MATOT (tribes)/ MASSEI (stages)

Do not break your oaths

Moses describes the laws of oaths; the Israelites battle the Midianites; the tribes of Reuben and Gad request to dwell outside of the Land of Israel.

Numbers 30:1 And Moses spoke to the heads of the tribes concerning the Children of Israel saying, This is what יהוה has commanded. 2 If a man makes a vow to יהוה or obligates himself by swearing an oath; he will not break his word; he will do all that he said he would do. C-MATS

Question: What does it mean “he will not break his word”? He shall not desecrate his word. A believer’s word is sacred; for him to violate it is a desecration. Everyone must watch their own words, whether spoken, sung, or written. He must do what he says he is going to do. Chumash

Question: What is יהוה giving man the right to do in this verse? By means of an oath, one may either prohibit oneself or require oneself to perform an act. His oath is so strong that a person violating it can suffer the court-imposed penalty of lashes. Chumash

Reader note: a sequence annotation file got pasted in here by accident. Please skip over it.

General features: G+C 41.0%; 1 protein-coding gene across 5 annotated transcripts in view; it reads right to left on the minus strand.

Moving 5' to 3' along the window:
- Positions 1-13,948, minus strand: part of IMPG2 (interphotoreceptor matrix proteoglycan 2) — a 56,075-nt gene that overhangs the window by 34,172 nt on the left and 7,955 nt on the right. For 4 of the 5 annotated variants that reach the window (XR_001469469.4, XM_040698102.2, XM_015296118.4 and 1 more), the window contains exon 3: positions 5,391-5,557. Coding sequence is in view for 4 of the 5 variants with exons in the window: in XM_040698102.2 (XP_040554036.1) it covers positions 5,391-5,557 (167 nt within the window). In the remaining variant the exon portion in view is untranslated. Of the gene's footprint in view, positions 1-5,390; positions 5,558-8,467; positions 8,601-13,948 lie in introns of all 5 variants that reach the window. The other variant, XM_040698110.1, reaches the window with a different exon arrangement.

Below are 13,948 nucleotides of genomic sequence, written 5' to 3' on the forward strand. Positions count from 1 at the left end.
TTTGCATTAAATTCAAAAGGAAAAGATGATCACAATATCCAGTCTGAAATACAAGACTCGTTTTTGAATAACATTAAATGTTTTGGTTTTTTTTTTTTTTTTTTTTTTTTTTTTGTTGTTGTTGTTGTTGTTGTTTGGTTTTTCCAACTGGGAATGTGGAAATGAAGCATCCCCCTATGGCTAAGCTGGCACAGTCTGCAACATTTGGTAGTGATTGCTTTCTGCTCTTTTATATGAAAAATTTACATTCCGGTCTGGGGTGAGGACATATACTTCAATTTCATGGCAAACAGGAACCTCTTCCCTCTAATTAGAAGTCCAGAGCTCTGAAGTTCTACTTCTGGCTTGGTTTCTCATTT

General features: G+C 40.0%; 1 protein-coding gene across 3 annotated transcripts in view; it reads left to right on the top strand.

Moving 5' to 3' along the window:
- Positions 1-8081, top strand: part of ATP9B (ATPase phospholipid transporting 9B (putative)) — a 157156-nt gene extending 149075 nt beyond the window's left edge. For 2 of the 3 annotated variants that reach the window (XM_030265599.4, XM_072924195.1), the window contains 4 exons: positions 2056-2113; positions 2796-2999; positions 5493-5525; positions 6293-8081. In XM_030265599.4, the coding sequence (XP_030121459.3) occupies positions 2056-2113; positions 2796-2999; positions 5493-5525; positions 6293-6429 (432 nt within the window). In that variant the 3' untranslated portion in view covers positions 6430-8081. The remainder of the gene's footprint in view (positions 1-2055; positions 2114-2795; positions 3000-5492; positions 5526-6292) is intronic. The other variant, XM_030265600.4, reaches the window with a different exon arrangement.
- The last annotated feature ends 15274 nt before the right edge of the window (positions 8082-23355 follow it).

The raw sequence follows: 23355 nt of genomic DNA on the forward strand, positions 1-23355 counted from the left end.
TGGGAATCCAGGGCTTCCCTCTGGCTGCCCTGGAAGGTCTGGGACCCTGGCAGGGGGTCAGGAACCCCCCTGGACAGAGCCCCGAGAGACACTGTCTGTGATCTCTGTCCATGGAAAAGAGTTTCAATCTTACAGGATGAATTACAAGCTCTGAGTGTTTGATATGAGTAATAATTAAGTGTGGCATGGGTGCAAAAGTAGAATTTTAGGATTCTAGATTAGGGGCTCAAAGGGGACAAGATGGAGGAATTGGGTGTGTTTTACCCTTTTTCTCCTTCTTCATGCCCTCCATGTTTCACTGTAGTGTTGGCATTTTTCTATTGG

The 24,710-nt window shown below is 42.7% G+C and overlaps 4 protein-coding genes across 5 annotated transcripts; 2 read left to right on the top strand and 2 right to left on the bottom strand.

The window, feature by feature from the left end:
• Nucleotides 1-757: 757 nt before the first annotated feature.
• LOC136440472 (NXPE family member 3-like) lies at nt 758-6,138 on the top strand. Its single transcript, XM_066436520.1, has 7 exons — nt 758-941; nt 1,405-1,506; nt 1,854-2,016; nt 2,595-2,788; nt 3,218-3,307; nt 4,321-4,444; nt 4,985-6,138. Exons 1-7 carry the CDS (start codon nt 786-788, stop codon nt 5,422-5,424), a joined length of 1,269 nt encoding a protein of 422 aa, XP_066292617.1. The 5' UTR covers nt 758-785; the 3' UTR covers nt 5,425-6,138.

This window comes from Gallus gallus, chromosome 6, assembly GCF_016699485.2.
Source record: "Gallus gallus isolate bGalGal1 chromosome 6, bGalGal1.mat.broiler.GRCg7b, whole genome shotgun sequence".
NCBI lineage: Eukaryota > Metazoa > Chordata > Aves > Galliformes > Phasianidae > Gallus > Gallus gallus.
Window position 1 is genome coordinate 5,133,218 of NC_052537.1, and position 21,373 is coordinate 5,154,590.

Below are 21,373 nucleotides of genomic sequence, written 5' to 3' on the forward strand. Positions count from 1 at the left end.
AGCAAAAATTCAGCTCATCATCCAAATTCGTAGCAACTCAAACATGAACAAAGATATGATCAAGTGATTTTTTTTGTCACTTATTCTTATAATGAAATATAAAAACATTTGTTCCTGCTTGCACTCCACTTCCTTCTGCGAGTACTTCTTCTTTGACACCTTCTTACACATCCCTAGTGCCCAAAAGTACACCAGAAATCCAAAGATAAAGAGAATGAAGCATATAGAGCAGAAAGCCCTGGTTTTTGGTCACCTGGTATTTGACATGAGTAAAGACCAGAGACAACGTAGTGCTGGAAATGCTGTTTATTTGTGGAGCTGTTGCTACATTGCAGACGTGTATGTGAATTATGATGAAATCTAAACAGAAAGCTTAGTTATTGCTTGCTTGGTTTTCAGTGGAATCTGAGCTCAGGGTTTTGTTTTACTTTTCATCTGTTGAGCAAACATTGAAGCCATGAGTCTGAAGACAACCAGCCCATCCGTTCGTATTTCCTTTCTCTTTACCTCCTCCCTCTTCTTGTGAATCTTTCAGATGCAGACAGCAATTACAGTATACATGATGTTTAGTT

Question: What are the two types of a vow? (a) One can prohibit to himself something that the Torah permits, by saying, for example, “I will not eat bread for thirty days.” (b) One may obligate oneself to bring an optional offering or to perform an optional commandment, such as to tithe to a particular charity. The oath under discussion in this passage is the first type, a voluntarily adopted prohibition (banning yourself from something). With the exception of a vow to perform a commandment [such as (b) above], one cannot use a oath to require oneself to perform an act; for example, if someone were to declare, “I make a oath to go to sleep on time,” it is not binding under the terms of this passage, because you are not prohibiting yourself from doing something.